Covid-19 dead temporarily buried on a New York island?

The idea thrills. It is however well under study in New York: the city could have to temporarily bury its dead of the coronavirus, on an island off the Bronx, the storages of bodies in the mortuaries and the refrigerated trucks being soon at their maximum capacities and the funeral directors, overwhelmed. Bill de Blasio, the mayor of New York, confirmed that the scenario was a possibility, as mentioned Monday by Mark Levine, a city councilor in charge of health. But no decision has yet been made. Everything will depend on the evolution of the pandemic in the coming days.

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“We are not there yet”

Has Mark Levine been too alarmist? On Twitter, his argument, which is cold in the back, has in any case earned him many reactions. The facts first: New York is in the midst of a health emergency, the shortage of medical equipment and personnel threatens and the management of bodies is a real problem. The town’s morgues are overcrowded, the funeral homes and crematoriums overcrowded. Some even refuse to take care of people who have died from Covid-19. Hospital mortuaries can generally contain around 15 bodies, while 45 refrigerated trucks are now parked nearby. Bodies, covered with sheets, are placed there with the aid of forklifts, in plain view of passers-by and neighbors. FEMA, the Federal Emergency Situations Agency, has pledged 85 more trailers. Each can contain 100 deaths.

Words that disturb, then. These: “Soon we will begin the ‘temporary burial’. This will likely be done by resorting to a New York park for burials (yes, you read that right). Trenches will be dug for rows of 10 coffins. It will be done in a dignified, orderly and temporary manner. But it will be difficult for the people of New York to accept, ”writes Mark Levine. These words were shocking. And immediately aroused a flood of questions. It’s the worst-case scenario, but it doesn’t come out of nowhere. Already in 2008, the city had, in a “Pandemic Plan”, considered solutions for “temporary burials” and mentioned New York public parks as a fallback solution. Monday morning, in front of the press, Bill de Blasio did mention the possibility of “provisional burials, to be able to troubleshoot until the end of the crisis, and then work with each family to find the most appropriate arrangements”. But he immediately added: “We are not there, I will not go into details.”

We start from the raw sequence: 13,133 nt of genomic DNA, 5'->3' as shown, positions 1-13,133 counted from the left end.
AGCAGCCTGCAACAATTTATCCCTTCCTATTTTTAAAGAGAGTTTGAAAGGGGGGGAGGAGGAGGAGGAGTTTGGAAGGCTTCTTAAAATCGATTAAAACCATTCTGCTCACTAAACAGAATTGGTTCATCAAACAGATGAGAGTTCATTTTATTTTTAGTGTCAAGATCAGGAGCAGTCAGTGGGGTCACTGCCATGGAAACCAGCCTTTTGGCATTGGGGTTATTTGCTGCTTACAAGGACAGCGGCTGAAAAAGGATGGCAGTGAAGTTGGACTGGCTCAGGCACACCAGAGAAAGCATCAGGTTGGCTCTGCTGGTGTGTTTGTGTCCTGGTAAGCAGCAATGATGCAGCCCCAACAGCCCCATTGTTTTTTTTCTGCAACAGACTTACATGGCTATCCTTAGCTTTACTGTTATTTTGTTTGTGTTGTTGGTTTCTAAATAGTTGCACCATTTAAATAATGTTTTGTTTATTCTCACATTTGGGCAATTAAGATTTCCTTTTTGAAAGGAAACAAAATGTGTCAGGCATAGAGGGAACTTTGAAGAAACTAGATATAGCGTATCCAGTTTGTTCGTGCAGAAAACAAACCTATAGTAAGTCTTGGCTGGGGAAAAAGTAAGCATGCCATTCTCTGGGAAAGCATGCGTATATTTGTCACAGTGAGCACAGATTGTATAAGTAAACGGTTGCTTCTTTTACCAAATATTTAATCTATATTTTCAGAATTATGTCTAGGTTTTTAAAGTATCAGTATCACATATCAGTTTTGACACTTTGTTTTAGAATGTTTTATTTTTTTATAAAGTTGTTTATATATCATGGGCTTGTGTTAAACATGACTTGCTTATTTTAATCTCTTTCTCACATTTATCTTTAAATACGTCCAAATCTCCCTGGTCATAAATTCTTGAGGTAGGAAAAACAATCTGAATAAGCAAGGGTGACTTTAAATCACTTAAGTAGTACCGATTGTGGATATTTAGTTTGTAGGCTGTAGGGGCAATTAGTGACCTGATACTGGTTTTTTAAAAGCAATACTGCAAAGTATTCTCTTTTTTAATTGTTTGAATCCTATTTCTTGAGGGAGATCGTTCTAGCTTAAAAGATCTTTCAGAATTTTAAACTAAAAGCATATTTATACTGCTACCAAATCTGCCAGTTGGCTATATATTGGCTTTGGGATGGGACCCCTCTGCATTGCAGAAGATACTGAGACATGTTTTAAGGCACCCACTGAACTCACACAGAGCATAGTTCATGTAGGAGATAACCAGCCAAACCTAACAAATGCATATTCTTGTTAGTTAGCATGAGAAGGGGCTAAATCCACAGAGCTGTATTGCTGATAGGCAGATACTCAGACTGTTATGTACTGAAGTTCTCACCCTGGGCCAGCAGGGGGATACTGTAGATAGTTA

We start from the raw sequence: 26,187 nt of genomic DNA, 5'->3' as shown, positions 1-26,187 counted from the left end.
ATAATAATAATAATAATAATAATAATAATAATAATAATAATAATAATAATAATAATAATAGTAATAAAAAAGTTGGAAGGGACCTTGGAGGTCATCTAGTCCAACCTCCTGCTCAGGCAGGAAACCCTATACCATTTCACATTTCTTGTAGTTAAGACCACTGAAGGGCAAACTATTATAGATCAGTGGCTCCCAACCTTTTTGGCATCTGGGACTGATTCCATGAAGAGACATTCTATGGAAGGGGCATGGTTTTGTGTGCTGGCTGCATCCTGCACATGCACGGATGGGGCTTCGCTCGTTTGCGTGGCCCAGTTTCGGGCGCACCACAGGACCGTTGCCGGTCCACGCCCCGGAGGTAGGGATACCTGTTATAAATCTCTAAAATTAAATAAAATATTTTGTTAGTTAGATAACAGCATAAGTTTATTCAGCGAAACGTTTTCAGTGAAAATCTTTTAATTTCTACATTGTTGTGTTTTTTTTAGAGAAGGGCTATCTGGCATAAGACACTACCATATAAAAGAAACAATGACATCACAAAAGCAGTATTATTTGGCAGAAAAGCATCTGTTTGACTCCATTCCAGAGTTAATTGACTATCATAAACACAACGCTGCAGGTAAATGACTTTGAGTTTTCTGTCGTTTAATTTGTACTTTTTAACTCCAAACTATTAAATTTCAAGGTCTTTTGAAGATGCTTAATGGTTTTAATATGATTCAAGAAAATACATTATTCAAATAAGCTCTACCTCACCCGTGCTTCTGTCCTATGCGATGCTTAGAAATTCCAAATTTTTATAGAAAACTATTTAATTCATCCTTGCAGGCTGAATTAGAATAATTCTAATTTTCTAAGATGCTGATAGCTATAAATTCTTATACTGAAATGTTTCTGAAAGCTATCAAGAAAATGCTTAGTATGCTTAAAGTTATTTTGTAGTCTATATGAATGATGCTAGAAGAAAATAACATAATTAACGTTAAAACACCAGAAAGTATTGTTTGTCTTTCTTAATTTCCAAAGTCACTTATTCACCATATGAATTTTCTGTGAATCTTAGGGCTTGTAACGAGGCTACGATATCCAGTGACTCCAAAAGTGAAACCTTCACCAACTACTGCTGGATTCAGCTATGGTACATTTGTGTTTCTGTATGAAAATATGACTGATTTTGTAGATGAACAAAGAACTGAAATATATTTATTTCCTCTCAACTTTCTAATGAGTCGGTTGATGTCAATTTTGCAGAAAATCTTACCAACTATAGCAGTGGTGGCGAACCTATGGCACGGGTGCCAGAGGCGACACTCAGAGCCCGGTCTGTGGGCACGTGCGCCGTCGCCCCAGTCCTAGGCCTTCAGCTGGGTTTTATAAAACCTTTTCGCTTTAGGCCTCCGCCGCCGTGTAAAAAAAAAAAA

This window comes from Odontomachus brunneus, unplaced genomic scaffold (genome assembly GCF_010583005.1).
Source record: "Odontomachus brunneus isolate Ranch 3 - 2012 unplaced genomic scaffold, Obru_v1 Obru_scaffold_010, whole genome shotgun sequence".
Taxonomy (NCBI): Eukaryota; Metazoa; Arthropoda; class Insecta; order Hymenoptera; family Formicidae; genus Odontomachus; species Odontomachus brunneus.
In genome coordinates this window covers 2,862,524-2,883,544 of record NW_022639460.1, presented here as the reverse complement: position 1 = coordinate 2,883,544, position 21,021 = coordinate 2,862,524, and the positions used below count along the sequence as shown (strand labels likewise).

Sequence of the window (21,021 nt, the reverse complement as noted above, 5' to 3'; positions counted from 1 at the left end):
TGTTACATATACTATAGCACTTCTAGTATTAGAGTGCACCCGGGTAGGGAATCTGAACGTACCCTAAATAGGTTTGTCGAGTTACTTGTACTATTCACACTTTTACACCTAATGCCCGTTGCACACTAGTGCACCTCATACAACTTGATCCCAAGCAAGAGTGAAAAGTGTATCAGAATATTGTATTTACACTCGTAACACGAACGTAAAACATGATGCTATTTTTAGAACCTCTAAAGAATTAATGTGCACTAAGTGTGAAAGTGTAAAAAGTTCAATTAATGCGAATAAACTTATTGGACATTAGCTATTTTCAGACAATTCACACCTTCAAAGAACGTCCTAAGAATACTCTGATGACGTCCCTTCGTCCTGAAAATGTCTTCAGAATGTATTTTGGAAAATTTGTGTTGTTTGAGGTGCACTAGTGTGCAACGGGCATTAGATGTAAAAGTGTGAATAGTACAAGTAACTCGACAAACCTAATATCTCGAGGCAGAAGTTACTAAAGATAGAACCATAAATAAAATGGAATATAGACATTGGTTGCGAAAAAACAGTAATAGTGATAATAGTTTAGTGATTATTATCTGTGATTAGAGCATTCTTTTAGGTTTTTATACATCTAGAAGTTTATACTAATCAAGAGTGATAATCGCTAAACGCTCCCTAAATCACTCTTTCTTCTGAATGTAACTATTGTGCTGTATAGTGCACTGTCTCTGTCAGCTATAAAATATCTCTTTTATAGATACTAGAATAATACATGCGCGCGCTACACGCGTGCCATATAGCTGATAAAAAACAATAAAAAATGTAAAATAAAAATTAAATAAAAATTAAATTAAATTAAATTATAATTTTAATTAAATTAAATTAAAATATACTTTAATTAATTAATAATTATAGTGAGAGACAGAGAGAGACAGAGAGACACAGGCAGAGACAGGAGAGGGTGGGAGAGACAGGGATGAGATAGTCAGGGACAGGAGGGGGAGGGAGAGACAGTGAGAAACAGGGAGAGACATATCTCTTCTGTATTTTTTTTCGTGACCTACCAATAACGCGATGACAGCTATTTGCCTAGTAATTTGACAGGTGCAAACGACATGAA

Bodies that nobody claims

Mark Levine, he found it necessary to clarify his words. “The plan to temporarily bury the dead in a city park, or other public space, is a ‘contingency’, which could be avoided if the death toll drops significantly, or if we find a way to secure refrigeration space required. I should have been clearer about this, ”he said on Twitter. “Any temporary burial plan on public property will be carried out with care, respect and orderly by the Medical Examiner’s Office. Once the crisis is over, the people of New York will be able to offer their loved ones a decent burial ”. He calls the pandemic “the most painful thing our city has known for generations.” “It is devastating for our health system and our care system for the deceased”. For him, broaching the subject, however delicate it might be, was necessary. The public should know.